Peter left school in 1948. Since the age of eleven he had been written off by the education establishment as boy with below average abilities. On his last day his science teacher asked him what he wanted to do with his life, young Peter said “I want to be a scientist.” His science teacher, unashamedly laughed in his face. Once he finally stopped his science teacher said “forget it, you don’t even have any qualifications!” Peter started his working life in a printing factory.
A year or two later, Peter read an article in a newspaper about a business designing rocket engines. He wrote to the editor and the editor suggested he write to the managing director of the company. Six weeks later, Peter had moved away from home town and began work in the rocket engine company. After two year’s military service, he studied physics and maths in evening classes. Three years later, Peter won a scholarship to university where he later became a professor. Fifty years on he was awarded the Nobel prize for his work in pioneering the MRI scan. Sir Peter Mansfield died last week at the age of 84, leaving a legacy consisting of not only his life’s work but also countless students and scientists that he had influenced and motivated along the way.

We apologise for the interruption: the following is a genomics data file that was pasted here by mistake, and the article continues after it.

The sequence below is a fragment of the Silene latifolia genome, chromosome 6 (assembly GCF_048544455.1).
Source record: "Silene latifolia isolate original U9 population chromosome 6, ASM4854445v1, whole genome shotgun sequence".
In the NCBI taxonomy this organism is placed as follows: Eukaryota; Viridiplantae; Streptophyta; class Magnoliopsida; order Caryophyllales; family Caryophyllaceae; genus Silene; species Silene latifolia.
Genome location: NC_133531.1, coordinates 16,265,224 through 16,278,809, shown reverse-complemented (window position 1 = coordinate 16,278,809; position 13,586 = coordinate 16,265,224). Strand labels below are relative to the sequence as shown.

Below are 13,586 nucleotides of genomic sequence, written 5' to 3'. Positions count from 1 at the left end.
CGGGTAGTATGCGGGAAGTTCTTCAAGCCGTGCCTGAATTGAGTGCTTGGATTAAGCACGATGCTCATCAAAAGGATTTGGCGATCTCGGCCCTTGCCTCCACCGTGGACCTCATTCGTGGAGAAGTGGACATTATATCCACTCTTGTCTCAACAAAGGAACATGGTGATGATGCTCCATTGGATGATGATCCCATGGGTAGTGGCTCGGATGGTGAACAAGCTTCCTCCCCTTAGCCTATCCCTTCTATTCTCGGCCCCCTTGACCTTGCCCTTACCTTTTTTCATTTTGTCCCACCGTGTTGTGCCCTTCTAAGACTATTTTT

Have a good week